Four new studies on the health crisis in Fallujah, Iraq have been published in the last three months. Yet, one of the most severe public health crises in history, for which the US military may be to blame, receives almost no attention in the United States.
Ever since two major US-led assaults destroyed the Iraqi city of Fallujah in 2004, Fallujans have witnessed dramatic increases in rates of cancers, birth defects, and infant mortality in their city. Dr. Chris Busby, the author and co-author of two studies on the Fallujah heath crisis, has called this "the highest rate of genetic damage in any population ever studied."
In the years following the 2004 sieges, Fallujah was the most heavily guarded city in all of Iraq. All movement in and out of Fallujah was monitored by the occupying forces , which made it nearly impossible for Fallujans to get word out about their nascent health crisis.
One of the first attempts to report on the crisis was at the 7 th session of the UN Human Rights Council in the form of the report, Prohibited weapons Crisis: The effects of pollution on the public health in Fallujah by Dr. Muhamad Al-Darraji. This report was largely ignored. It wasn't until the first major study on the health crisis was published in 2010 that the issue received mainstream media attention in the UK and Europe.
Although the suffering in Fallujah received some coverage and sympathy in Europe, the topic has been met with cold silence in the US. Here it has received minimal media attention, the US government has refused to acknowledge anything but "official" studies of the health crisis, and the American public remains largely oblivious to the indiscriminate harm that our military may have caused.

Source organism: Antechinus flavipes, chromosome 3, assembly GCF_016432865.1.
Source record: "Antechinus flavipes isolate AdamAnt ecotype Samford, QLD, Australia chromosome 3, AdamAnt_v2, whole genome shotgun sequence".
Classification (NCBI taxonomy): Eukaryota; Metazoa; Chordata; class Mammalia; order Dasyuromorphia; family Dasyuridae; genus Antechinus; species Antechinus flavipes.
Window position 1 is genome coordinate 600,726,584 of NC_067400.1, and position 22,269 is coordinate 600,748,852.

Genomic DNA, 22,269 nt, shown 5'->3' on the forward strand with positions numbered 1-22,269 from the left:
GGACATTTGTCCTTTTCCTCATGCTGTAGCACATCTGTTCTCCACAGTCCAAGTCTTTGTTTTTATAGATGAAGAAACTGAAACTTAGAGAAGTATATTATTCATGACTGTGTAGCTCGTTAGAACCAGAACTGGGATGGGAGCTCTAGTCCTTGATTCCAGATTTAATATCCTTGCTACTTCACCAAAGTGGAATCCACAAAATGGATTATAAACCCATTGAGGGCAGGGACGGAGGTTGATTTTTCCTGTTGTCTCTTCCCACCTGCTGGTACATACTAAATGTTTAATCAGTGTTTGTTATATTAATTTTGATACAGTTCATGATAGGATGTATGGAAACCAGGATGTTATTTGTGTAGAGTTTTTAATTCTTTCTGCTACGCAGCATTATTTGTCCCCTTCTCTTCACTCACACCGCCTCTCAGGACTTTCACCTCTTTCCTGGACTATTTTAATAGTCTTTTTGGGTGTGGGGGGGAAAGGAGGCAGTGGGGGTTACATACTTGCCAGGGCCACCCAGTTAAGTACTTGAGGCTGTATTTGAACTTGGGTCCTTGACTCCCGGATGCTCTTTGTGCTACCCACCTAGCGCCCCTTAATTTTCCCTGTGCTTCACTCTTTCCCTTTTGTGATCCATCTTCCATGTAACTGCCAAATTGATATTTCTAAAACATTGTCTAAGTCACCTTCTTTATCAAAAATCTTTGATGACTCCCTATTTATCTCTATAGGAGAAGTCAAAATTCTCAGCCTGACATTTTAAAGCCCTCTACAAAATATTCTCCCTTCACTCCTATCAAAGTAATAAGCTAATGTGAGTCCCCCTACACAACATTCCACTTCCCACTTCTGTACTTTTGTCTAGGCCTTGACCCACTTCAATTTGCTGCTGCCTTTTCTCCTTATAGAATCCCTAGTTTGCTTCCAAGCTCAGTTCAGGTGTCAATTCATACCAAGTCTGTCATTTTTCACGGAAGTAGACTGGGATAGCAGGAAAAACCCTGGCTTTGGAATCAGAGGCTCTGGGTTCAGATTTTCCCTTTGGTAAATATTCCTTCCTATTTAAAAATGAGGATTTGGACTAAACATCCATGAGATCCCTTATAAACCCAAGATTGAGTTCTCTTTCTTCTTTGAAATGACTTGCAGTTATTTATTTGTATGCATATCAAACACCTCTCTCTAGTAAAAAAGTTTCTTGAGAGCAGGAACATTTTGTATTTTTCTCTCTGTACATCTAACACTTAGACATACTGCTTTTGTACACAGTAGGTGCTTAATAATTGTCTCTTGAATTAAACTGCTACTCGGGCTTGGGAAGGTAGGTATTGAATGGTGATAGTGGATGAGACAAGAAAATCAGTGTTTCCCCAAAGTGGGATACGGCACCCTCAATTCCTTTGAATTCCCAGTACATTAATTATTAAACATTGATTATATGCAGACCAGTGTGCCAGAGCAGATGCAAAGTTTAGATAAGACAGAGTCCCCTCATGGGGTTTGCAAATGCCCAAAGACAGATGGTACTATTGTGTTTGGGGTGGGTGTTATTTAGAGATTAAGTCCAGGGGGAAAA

The report presented at the 7th session of the Human Rights Council gave anecdotal evidence gathered at the Fallujah General Hospital. It included a stomach-turning collection of pictures of babies born with scaly skin, missing and deformed limbs, and horrifying tumors.
Two years later, Dr. Busby and his team of researchers sought to verify the claims in this report. What they found was that in addition to shocking increases in pediatric cancers, there had also been an 18% reduction in male births. Such a finding is a well-known indication of genetic damage. The authors concluded that "[t]hese results support the many reports of congenital illness and birth defects in Fallujah and suggest that there is evidence of genetic stress which appeared around 2004, one year before the effects began to show."
In a follow up study , in which Dr. Busby was a co-author, hair, soil, and water samples were taken from Fallujah and tested for the presence of heavy metals. The researchers expected to find depleted uranium in the environmental samples. It is well known that the US used depleted uranium weapons in Iraq during the 1991 Gulf War, and Iraqis, at least, are well aware of the increases in cancers and infant mortality rates in the city of Basrah, which was heavily bombarded during Desert Storm. However, what the researchers found was not depleted uranium, but man-made, slightly enriched uranium.